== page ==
tion processes, lowers employees resistance, and reduces the need for training
and organizational adjustment (Hong & Kim, 2002). Mabert et al. (2003b) indi-
cate that most organizations more or less adopt some degree of customization.
While customization has many advantages, it also involves risk. First, customi-
zation requires a great amount of IT manpower, resources, and time, followed by
difficult system maintenance and upgrades (Rothenberger & Srite, 2009). The
greatest challenge of customization is to understand the customized ERP system.
Mabert et al. (2003b) indicate that if a customized ERP system is too compli-
cated, then even an experienced ERP developer may find it difficult to maintain
and upgrade. Additionally, since the core value of an ERP system emphasizes
integration, IT staff in ERP-using firms may feel it is difficult to decide which
ERP functions are to be kept, and which can be modified or removed in the cus-
tomization process.
Customizing an ERP system has its pros and cons; it keeps firmscore processes,
but it also suffers from many drawbacks. Panorama Consulting Group (2018)
show that 89% of their surveyed enterprises customized some degree of their
ERP systems to fit existing processes. Among them, 10% adopted minor custo-
mization (1% - 10% of code modified), 70% chose some customization (11% -
25% of code modified), and 5% adopted extreme customization. While organi-
zations indeed adopt different levels of customization, it is still unclear what ex-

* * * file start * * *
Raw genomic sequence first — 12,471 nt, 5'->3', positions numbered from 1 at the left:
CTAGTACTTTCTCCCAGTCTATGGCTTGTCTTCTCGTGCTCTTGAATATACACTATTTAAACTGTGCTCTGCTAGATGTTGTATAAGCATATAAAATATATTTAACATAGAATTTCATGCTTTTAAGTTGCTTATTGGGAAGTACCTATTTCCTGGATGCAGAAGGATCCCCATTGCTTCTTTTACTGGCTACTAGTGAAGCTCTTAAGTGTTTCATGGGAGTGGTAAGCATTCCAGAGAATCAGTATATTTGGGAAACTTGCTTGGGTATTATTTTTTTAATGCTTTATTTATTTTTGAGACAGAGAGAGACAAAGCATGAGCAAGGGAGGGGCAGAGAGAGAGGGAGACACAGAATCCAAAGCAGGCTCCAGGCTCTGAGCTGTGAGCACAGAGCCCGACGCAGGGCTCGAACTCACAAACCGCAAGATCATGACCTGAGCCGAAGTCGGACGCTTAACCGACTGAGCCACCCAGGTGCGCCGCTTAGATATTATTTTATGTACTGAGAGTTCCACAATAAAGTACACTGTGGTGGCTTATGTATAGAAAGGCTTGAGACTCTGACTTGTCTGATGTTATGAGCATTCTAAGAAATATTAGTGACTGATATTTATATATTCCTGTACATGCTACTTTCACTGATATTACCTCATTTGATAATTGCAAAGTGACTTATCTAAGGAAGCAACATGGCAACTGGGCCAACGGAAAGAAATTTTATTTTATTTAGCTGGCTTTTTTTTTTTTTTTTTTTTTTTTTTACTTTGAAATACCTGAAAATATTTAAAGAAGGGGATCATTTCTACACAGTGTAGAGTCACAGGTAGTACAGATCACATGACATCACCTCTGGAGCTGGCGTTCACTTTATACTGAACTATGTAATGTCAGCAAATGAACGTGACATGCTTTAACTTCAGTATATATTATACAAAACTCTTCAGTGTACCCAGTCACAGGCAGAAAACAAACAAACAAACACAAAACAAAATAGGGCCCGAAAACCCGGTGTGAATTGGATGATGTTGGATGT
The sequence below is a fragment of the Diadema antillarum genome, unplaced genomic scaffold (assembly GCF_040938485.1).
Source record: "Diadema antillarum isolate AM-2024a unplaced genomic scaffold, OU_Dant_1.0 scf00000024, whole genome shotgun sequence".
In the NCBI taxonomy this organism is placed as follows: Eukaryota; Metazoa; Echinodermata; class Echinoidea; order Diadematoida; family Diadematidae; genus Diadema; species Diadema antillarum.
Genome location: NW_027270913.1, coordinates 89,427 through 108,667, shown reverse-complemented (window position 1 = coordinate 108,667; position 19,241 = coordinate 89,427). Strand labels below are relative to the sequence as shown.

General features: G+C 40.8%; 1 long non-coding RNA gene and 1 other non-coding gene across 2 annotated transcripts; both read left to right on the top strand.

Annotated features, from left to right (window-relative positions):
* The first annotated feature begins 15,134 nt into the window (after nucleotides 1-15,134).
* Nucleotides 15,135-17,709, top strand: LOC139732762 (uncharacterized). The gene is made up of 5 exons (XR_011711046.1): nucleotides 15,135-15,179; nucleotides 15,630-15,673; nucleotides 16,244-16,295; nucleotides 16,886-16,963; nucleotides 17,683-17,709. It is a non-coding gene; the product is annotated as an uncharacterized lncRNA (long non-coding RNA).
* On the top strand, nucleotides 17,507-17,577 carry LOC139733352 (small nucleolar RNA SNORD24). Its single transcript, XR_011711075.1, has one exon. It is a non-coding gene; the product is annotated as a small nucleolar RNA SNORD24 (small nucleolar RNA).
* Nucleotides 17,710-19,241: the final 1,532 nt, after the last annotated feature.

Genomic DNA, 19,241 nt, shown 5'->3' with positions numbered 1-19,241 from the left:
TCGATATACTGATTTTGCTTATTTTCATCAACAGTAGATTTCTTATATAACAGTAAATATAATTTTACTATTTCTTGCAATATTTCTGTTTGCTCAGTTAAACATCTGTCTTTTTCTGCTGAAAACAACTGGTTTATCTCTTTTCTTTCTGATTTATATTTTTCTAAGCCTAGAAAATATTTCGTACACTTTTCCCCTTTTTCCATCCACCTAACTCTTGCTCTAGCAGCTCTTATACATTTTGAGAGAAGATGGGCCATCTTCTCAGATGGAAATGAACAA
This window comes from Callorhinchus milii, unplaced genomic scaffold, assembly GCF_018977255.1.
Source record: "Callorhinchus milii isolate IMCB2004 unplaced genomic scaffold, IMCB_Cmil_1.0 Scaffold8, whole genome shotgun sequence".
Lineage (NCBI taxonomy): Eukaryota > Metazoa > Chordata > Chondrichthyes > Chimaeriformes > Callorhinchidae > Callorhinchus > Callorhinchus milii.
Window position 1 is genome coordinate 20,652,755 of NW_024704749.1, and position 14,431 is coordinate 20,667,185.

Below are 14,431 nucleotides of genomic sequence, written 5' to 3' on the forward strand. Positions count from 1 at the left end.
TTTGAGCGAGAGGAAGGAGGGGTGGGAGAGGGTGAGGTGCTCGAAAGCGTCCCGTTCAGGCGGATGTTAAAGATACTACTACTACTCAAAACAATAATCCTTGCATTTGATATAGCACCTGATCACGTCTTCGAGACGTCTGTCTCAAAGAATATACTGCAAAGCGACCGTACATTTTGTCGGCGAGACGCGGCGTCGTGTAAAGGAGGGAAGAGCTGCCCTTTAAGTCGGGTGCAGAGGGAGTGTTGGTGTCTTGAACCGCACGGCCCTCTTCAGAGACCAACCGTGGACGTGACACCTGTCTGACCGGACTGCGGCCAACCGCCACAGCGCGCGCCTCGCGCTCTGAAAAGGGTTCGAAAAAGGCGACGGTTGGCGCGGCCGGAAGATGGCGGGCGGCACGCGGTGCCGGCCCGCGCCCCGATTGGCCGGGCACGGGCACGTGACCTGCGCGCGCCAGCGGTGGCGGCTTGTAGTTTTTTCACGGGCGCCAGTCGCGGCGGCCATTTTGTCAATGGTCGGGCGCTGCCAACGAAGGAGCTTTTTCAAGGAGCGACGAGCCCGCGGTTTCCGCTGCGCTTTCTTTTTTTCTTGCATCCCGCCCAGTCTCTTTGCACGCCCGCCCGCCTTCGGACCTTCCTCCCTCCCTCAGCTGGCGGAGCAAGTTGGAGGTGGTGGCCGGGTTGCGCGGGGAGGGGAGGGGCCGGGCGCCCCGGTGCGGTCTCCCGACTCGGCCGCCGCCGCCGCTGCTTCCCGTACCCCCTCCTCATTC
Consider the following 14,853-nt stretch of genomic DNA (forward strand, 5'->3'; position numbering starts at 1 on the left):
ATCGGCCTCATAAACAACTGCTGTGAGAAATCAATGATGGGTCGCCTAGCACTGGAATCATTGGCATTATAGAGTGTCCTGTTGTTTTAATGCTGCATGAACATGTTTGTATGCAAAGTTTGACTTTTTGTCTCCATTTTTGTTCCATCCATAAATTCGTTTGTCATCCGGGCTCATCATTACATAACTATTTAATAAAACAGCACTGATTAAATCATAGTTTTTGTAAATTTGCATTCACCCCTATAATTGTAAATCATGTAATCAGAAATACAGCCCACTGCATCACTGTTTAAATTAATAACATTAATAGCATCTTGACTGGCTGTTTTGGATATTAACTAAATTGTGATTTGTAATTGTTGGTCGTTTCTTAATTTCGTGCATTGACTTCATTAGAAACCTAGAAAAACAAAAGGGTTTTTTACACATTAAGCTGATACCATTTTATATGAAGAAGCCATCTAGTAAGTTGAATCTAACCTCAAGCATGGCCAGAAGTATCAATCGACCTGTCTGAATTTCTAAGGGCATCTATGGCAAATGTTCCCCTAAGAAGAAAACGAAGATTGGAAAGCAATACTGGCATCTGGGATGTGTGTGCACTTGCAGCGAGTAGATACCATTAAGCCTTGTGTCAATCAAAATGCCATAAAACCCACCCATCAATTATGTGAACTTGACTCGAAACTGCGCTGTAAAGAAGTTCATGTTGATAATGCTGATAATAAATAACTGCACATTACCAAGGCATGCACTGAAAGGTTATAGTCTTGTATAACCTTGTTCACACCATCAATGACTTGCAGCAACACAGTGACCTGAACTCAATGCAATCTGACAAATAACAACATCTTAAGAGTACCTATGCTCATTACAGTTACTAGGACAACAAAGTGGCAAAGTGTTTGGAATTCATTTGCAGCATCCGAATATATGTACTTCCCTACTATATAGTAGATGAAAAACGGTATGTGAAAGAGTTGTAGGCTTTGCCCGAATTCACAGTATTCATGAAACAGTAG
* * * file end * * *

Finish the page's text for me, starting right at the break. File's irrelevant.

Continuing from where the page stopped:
tent of customization enables firms to reach satisfactory performance. Brehm et
al. (2001) propose that the success of ERP implementation is highly related to
New report
Low Potential maintenance effort High
Amend existing
report/displays
Process
automation
Add
functionality
Change
functionality
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the degree of customization. Somers and Nelson (2001) propose that a low de-
gree of customization is more likely to result in successful ERP implementation
because heavy customization involves increased costs, prolonged implementa-
tion time, and difficult upgrade/maintenance problems. Organizations are not
recommended to adopt customization unless it is necessary or the organizations
competitive advantage is derived from a non-standardized process (Hong &
Kim, 2002). However, high degrees of customization still exist in reality; Subra-
moniam et al. (2009) indicate that most large organizations with abundant re-
sources and unique processes choose a high degree of customization because
these vast firms think it is easier to change ERP systems than to change a large
group of employees. Since prior studies show no conclusions on how firms